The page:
Yosef "Yossi" Goell was one of the pillars of the "old" Jerusalem Post, from the late 1950s until his retirement.
Born in New York in 1928, he made aliya in 1948, spending 10 months on Kibbutz Ramat Yohanan, near Haifa. He was one of the founders of Kibbutz Gesher Haziv, north of Nahariya.
Yossi began working at this newspaper in 1958. To readers his name was familiar as a prolific political columnist. But inside the newspaper, his journalistic performance loomed even larger. Armed with a prodigious work ethic, he could command any editorial desk, quell any deadline frenzy, conquer any reporting role.
His career at the Post was studded with key positions. At various times he served as news editor, features editor, political reporter, Knesset correspondent, editorial writer and managing editor. Beyond that, whenever or wherever there was a temporary gap that had to be filled - in a newspaper's inherent gift for emergencies - Yossi was always there.
One of Yossi's great achievements at the Post was the way he conducted a survey of what sections of the paper (other than news) our readers liked and regularly read. At the time, decades ago, art and book reviews topped the list; sport and chess were lowest.
MORE WAS at play here than a work ethic, or journalistic talent. For Yossi, life in, and beyond, journalism was powered by an unrelenting intellectual curiosity which embraced people as well as events.
His home was always replete with visitors whose life stories, whether ordinary or unusual, would engage his mind and his feelings. And his agenda always made room for creative travels.
In his younger years, with his wife, Edi, and children Ilana, Gideon and Yael tucked into a bleating Sussita van, that meant camping trips throughout the country. These expeditions, frugal, fun-filled and laced with Yossi's stock of Israeli lore and unfailing good humor, no doubt enriched the children - but perhaps even more the lucky friends who joined the party.
This same desire for firsthand, rather than first-class, travel experience led to camping trips abroad and, in later years, to trips taken under hospitality exchange programs that enabled the couple to experience family life in other countries.
HOWEVER, the guide and frame of Yossi's intellectual curiosity was his rootedness in Israel and Zionism. It was a rootedness inherited from family but nourished by a life-long sense of active participation in shaping Israeli society.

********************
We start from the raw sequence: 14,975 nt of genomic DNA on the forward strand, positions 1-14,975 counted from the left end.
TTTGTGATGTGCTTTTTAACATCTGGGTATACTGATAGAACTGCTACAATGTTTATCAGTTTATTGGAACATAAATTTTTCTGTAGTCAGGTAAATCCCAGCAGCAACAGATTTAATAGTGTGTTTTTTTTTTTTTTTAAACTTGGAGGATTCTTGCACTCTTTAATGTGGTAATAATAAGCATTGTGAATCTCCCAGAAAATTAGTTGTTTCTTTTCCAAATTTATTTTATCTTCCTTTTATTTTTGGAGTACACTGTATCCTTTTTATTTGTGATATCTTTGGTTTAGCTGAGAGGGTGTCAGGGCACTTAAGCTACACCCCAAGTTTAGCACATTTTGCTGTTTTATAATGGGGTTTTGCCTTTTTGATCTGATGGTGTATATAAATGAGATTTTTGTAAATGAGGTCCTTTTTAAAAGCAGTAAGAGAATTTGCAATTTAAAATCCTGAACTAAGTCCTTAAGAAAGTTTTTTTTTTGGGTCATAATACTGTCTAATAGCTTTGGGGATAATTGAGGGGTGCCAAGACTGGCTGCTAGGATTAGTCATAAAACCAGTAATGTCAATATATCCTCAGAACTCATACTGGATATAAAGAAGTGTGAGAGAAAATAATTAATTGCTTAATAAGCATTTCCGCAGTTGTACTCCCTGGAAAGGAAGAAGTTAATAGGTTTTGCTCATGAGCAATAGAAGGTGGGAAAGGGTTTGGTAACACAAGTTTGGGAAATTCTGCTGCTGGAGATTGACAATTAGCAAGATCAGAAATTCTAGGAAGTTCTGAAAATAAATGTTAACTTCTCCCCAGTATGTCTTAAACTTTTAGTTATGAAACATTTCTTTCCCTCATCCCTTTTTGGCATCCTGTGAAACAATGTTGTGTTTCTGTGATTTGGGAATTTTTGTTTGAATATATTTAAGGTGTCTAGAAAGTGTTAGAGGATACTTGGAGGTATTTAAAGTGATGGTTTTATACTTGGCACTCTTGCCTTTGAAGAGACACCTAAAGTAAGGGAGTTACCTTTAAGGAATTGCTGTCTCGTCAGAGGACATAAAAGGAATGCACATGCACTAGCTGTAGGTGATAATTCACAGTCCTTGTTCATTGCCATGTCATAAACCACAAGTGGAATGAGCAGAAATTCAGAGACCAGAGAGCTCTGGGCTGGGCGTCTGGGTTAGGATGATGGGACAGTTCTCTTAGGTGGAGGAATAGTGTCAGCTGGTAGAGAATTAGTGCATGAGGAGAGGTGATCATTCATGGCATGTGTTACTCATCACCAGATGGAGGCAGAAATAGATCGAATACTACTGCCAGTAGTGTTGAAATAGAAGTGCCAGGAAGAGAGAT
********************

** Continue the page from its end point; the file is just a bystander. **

This led him, as well, to develop a deep interest in ethnically divided societies.
To lend that interest intellectual depth, he packed up his family to enlist in a three-year PhD program at Columbia University. Back home, with the doctorate to his credit, he studied Arabic and lived for three months with a family in Baka el-Gharbiya to obtain deeper insight into the Arab community.
His writings always reflected a sympathetic understanding of the dilemmas confronting the Arab minority in Israel. But it was an understanding bracketed by his unflinching Zionist commitment, one that resisted the liberal penchant for taking blame for the wrongs of others.
The Arab community had legitimate rights and legitimate grievances. However, those rights, he argued, were legitimate and the grievances to be addressed only in the frame of the Arab community's acceptance of Israel's sovereign rights.
EVEN AFTER retirement he continued writing his columns for the paper's opinion pages. Yet his curiosity and community interest had also to be served. So he went about organizing a forum of speakers among his neighbors in Mevaseret Zion. Some of them were former leading government officials, who lectured on their lives and family histories.
This forum perhaps added a new dimension to "eldering," but to his friends it reflected a familiar and abiding dimension of Yossi.
The writer served as chief editor of The Jerusalem Post from 1976 to 1989.